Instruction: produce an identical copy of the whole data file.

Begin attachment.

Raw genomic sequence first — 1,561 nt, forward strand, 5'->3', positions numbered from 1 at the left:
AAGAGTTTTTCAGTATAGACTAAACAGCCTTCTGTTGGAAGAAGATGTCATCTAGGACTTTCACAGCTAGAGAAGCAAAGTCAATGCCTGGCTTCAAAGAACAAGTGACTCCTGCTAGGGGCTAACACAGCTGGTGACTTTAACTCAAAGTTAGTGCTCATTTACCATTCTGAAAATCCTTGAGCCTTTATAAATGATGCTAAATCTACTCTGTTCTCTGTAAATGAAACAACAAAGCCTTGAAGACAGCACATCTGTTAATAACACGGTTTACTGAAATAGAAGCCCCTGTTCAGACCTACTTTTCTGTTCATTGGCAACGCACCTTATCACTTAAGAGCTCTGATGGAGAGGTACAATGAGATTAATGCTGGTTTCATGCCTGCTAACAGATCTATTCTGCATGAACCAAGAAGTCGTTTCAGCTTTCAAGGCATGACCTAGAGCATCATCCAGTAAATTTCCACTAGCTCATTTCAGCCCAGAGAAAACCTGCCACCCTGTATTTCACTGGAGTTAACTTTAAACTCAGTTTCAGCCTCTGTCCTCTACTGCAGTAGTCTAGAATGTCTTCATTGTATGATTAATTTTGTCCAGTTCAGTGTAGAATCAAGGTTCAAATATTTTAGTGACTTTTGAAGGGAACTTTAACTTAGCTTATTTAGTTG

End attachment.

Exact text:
Raw genomic sequence first — 1,561 nt, forward strand, 5'->3', positions numbered from 1 at the left:
AAGAGTTTTTCAGTATAGACTAAACAGCCTTCTGTTGGAAGAAGATGTCATCTAGGACTTTCACAGCTAGAGAAGCAAAGTCAATGCCTGGCTTCAAAGAACAAGTGACTCCTGCTAGGGGCTAACACAGCTGGTGACTTTAACTCAAAGTTAGTGCTCATTTACCATTCTGAAAATCCTTGAGCCTTTATAAATGATGCTAAATCTACTCTGTTCTCTGTAAATGAAACAACAAAGCCTTGAAGACAGCACATCTGTTAATAACACGGTTTACTGAAATAGAAGCCCCTGTTCAGACCTACTTTTCTGTTCATTGGCAACGCACCTTATCACTTAAGAGCTCTGATGGAGAGGTACAATGAGATTAATGCTGGTTTCATGCCTGCTAACAGATCTATTCTGCATGAACCAAGAAGTCGTTTCAGCTTTCAAGGCATGACCTAGAGCATCATCCAGTAAATTTCCACTAGCTCATTTCAGCCCAGAGAAAACCTGCCACCCTGTATTTCACTGGAGTTAACTTTAAACTCAGTTTCAGCCTCTGTCCTCTACTGCAGTAGTCTAGAATGTCTTCATTGTATGATTAATTTTGTCCAGTTCAGTGTAGAATCAAGGTTCAAATATTTTAGTGACTTTTGAAGGGAACTTTAACTTAGCTTATTTAGTTG